AmericanCatholic.org
 
Skip Navigation Links
Home
Catholic News
Saints
Seasonal
Special Reports
Movies
Shopping
Donate
Share:
Facebook
Twitter
Google Plus
LinkedIn
Email
RSS Feeds

advertisement
Minute Meditations
Leading by Example Minute Meditations
You should lead by your example in family, among friends and neighbors, and with colleagues and coworkers or fellow students. Your examples should include putting community above self, placing respect for the dignity of others ahead of self-gratification, and demonstrating love above all.
— from Answer Your Call

Saturday, May 18, 2013
Minute Meditation for 5/17/2013 Minute Meditation for 5/19/2013



Subscribe to the Minute Meditations e-newsletter.
Twitter 
Subscribe to Minute Meditations at Twitter.com.
RSS 
Subscribe to this RSS feed. How?




Paid Advertisement
Ads contrary to Catholic teachings should be reported to our webmaster. Include ad link.


Ansgar: The “apostle of the north” (Scandinavia) had enough frustrations to become a saint—and he did. He became a Benedictine at Corbie, France, where he had been educated. Three years later, when the king of Denmark became a convert, Ansgar went to that country for three years of missionary work, without noticeable success. Sweden asked for Christian missionaries, and he went there, suffering capture by pirates and other hardships on the way. Fewer than two years later, he was recalled, to become abbot of New Corbie (Corvey) and bishop of Hamburg. The pope made him legate for the Scandinavian missions. Funds for the northern apostolate stopped with Emperor Louis’s death. After 13 years’ work in Hamburg, Ansgar saw it burned to the ground by invading Northmen; Sweden and Denmark returned to paganism. 
<p>He directed new apostolic activities in the North, traveling to Denmark and being instrumental in the conversion of another king. By the strange device of casting lots, the king of Sweden allowed the Christian missionaries to return. </p><p>Ansgar’s biographers remark that he was an extraordinary preacher, a humble and ascetical priest. He was devoted to the poor and the sick, imitating the Lord in washing their feet and waiting on them at table. He died peacefully at Bremen, Germany, without achieving his wish to be a martyr. </p><p>Sweden became pagan again after his death, and remained so until the coming of missionaries two centuries later.</p> American Catholic Blog Every vocation is a vocation to sacrifice and to joy. It is a call to the knowledge of God, to the recognition of God as our Father, to joy in the understanding of His mercy.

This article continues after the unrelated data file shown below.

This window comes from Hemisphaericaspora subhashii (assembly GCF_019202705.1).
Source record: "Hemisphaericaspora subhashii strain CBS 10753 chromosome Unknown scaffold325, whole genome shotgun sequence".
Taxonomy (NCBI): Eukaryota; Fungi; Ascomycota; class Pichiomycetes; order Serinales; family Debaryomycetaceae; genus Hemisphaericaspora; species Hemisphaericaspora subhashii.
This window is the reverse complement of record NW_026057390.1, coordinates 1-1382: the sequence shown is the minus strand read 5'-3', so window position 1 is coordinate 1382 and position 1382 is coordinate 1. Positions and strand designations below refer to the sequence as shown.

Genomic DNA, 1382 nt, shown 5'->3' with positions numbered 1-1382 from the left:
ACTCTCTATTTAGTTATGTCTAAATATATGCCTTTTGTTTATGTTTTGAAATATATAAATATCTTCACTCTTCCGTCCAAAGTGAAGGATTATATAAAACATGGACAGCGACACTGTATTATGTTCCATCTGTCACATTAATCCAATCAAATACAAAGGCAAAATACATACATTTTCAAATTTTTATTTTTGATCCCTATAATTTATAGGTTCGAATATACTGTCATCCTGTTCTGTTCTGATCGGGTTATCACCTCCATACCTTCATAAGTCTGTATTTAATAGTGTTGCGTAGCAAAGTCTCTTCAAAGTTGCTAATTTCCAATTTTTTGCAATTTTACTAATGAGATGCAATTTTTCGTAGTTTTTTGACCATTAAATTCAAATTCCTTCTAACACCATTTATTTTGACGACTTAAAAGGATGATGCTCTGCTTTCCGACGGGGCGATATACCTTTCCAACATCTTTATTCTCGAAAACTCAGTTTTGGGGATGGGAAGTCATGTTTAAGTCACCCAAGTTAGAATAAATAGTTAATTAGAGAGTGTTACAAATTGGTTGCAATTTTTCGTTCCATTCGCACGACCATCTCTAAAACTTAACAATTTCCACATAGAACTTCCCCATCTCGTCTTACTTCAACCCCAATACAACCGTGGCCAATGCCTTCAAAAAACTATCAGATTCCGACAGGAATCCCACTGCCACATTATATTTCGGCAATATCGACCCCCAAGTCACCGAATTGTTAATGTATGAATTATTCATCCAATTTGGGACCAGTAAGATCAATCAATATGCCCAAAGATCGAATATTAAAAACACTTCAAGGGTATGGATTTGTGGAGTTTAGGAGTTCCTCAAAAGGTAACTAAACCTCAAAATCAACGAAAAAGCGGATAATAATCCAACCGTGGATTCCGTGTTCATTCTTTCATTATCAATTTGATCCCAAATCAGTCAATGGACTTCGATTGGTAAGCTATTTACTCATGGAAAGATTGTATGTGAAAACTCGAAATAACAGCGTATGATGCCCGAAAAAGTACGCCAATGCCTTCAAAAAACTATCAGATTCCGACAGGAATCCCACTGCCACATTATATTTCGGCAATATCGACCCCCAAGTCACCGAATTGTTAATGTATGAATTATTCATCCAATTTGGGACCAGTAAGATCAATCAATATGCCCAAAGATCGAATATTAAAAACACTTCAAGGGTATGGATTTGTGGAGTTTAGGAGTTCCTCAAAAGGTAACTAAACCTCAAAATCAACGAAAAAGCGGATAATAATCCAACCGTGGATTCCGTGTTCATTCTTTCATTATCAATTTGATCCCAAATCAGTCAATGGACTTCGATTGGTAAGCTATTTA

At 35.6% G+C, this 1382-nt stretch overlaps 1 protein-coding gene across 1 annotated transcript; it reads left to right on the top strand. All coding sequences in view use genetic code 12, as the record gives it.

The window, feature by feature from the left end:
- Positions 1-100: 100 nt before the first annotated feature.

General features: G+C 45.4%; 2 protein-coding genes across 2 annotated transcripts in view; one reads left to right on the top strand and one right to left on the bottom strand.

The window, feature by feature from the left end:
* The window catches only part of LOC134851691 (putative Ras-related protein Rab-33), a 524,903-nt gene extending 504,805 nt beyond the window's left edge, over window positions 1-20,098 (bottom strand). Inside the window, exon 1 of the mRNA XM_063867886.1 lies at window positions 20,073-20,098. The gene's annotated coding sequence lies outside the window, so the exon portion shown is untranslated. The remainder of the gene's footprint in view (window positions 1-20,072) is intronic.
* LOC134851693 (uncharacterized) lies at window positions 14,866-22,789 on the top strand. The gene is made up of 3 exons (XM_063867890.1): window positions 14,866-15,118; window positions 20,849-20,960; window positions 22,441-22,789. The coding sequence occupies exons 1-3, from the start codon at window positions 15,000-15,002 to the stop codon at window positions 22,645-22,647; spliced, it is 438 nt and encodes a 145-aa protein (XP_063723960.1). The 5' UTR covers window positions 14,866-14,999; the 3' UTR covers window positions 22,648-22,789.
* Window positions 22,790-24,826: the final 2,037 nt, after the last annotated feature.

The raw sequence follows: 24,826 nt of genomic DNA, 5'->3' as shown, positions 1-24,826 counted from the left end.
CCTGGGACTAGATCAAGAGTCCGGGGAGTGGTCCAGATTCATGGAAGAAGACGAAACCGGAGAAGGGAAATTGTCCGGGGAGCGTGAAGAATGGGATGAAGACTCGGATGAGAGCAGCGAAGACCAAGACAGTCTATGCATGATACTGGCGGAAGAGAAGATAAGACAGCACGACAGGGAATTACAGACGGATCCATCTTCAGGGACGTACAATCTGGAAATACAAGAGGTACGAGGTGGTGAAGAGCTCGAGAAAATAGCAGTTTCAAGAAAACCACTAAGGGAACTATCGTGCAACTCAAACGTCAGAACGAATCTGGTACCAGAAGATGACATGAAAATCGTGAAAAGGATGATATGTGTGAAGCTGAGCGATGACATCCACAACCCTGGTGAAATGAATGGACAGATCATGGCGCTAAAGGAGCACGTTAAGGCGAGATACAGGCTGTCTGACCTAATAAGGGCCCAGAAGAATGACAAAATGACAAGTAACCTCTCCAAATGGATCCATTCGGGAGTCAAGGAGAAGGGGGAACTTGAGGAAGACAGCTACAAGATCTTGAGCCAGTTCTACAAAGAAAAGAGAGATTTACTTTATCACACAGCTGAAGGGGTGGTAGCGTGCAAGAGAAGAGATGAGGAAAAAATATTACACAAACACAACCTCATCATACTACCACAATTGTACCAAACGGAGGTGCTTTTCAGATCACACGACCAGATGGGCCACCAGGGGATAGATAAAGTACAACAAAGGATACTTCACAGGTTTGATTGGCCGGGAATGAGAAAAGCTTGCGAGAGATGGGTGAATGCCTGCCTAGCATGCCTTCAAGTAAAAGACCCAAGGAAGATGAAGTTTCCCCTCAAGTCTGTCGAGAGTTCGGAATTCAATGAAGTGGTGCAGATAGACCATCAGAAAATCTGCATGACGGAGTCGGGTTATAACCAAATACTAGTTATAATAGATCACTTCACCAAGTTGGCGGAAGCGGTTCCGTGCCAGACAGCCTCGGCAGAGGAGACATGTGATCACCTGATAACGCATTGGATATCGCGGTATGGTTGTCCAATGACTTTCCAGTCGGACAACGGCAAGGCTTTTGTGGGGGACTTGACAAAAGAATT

INSPIRATIONAL PICKS
Through the Year With Mary

Start the New Year off right with these daily insights on the Mother of God!

The Rosary Project
This unique celebration of prayer and song will lead you deeper into the life of Christ! (2CDs)
150 Bible Verses Every Catholic Should Know

Ignorance of scripture is ignorance of Christ. Do you know these Bible passages?

Mysteries of the Virgin Mary

On this Feast of the Immaculate Conception, grow closer to Mary with this beautiful book by Fr. Peter John Cameron, O.P.


 
CATHOLIC GREETINGS
Pentecost
As Church we rely on the Holy Spirit to form us in the image of Christ.
Armed Forces Day (U.S.)
Remember to honor those in the service of our nation with your prayers and support.
Reception into Full Communion
Participate in welcoming those completing their Christian initiation and recall your own commitment to the faith.
St. Isidore the Farmer
This deeply religious 12th-century husband and father was known for his love of the poor.
Easter Weekday
We continue to rejoice in the knowledge that the Resurrection is not just in the past, but is an ongoing reality.



Come find us at: Facebook | St. Anthony Messenger magazine Twitter | American Catholic YouTube | American Catholic


An AmericanCatholic.org Site from the Franciscans and Franciscan Media Copyright © 1996 - 2015